Former Vice President Joe Biden holds a double-digit lead over Sen. Bernie Sanders, I-Vt., on the eve of the Michigan primary, according to a new poll in the state with the most delegates up for grabs among Tuesday’s Democratic presidential nomination contests.

The former vice president tops Sanders 51 percent to 36 percent among likely Democratic presidential primary voters in Michigan, the Monmouth University survey released on Monday showed.


The poll was conducted Thursday through Sunday, entirely after Biden’s sweeping victories last week on Super Tuesday, when he won 10 of the 14 state contests that were held and took a roughly 90-delegate lead over Sanders.

With 125 pledged delegates at stake, Michigan is the biggest prize among the six states holding primaries on Tuesday. Missouri, Mississippi, Washington state, Idaho and North Dakota also hold contests.

Biden leads Sanders by 14 percentage points among white voters in Michigan and tops Sanders by 17 points among non-white voters. The former vice president crushes the populist lawmaker and self-described democratic socialist by 38 points among voters 50 years old and over, while Sanders holds an 11-point advantage among those under age 50. Biden holds a 20-point lead among female voters, with men pulling for Sanders by 10 points.

Sanders, who’s making his second straight presidential run, defeated eventual nominee Hillary Clinton in 2016's primary in Michigan, in what was considered an upset win. That foreshadowed Clinton’s narrow loss to Donald Trump in the November 2016 general election in Michigan. Trump’s victory with working-class white voters in the state, as well as similar narrow wins in two other crucial Rust Belt states – Pennsylvania and Wisconsin – propelled him to the White House.

The delegate haul and political symbolism of Michigan make it the undisputed prize on Tuesday.

“Biden appears to have the advantage because he is doing well among some groups that Sanders won four years ago. But as we learned in 2016, Michigan can defy expectations,” Patrick Murray, director of the independent Monmouth University Polling Institute, said in a statement.

“The 2016 Michigan Democratic primary is considered to be the biggest polling miss of that cycle. Polls released in the week before the state primary showed Hillary Clinton with anywhere from a 10 to 27 point lead – Monmouth’s poll had her up by 13 points – but Sanders ended up winning the contest by just over a percentage point,” Murray explained.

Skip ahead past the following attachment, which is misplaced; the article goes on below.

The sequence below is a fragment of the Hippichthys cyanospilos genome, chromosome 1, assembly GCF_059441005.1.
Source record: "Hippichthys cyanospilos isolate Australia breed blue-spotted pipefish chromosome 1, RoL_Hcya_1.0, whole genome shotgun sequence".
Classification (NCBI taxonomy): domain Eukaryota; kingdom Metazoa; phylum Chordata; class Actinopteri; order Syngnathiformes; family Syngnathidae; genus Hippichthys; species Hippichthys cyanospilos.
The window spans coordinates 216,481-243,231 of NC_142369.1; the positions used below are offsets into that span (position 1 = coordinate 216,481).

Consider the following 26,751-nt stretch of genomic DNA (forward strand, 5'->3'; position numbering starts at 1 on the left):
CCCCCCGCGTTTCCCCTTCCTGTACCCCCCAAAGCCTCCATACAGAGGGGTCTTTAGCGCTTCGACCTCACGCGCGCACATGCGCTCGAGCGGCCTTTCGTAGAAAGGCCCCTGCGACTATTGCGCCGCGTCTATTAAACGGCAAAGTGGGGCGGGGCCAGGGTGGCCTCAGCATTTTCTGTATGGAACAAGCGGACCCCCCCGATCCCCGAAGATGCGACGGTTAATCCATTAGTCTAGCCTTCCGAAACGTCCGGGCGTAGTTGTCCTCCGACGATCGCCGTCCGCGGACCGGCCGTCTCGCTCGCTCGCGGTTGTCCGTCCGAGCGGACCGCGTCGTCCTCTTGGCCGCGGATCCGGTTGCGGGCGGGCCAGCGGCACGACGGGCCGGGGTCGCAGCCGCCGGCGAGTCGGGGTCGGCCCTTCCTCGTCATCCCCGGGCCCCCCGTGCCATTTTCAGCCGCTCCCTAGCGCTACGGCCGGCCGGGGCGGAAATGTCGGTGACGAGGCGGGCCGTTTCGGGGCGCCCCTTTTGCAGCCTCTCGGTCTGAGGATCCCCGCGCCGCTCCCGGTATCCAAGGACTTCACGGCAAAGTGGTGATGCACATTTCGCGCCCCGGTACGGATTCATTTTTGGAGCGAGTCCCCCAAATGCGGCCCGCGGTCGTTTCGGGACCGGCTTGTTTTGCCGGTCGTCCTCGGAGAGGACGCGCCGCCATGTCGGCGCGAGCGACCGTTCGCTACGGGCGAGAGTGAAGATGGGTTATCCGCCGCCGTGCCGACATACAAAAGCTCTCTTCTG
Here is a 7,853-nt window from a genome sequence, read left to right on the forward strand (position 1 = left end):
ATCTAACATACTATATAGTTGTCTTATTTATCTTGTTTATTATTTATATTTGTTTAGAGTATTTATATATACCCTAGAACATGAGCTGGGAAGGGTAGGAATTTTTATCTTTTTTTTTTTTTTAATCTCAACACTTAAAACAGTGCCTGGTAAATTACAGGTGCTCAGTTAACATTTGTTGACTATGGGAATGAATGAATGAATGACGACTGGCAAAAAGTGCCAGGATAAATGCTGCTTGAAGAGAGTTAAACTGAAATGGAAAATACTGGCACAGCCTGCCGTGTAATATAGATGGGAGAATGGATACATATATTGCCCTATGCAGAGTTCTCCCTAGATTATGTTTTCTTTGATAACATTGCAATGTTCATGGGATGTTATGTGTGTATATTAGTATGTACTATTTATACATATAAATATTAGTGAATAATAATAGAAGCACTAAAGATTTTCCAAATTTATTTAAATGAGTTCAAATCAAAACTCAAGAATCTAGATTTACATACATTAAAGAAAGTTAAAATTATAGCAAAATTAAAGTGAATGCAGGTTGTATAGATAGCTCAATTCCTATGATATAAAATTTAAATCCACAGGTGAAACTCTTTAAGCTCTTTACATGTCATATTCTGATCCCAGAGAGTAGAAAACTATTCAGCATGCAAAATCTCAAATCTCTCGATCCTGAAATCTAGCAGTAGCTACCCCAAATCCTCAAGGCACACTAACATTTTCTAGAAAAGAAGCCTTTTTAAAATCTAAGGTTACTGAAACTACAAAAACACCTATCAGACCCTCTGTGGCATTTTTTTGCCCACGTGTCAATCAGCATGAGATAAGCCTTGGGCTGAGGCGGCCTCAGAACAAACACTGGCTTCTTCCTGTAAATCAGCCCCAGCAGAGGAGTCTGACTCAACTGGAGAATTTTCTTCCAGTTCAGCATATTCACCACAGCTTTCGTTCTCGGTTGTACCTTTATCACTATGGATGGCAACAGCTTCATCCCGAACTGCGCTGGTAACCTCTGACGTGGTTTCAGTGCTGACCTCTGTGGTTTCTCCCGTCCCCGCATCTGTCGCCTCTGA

One percent of those questioned in the new survey back the only other remaining candidate in the race — extreme long shot Rep. Tulsi Gabbard of Hawaii. Two percent are undecided and roughly 4 percent cast an early absentee ballot for one of the contenders who dropped out of the race since Biden’s landslide victory in the South Carolina primary nine days ago. Since then, most of Biden’s former rivals and much of the Democratic Party establishment have backed the former vice president.


Biden’s 15-point lead over Sanders in the Monmouth poll is smaller than his 24-point lead in a Detroit Free Press survey conducted Wednesday through Friday. But it’s significantly larger than a 6-point advantage he held in a Detroit News/WDIV-TV survey conducted mostly before Super Tuesday.

In hypothetical general election matchups, Biden tops the president 48-41 percent, with Sanders holding a 46-41 percent advantage over Trump. Among voters who supported Trump in the 2016 general election, 90 percent say they intend to stick with the president his November.

“Michigan’s margin was razor thin in 2016 and the state is looking to be close again in 2020. There may be a little slippage in Trump’s vote from four years ago, but this is all within the margin of error right now,” Murray said.

The Monmouth University poll was conducted March 5-8, with 411 likely Democratic presidential primary voters in Michigan questioned by live telephone operators. The survey’s sampling error is 4.8 percentage points.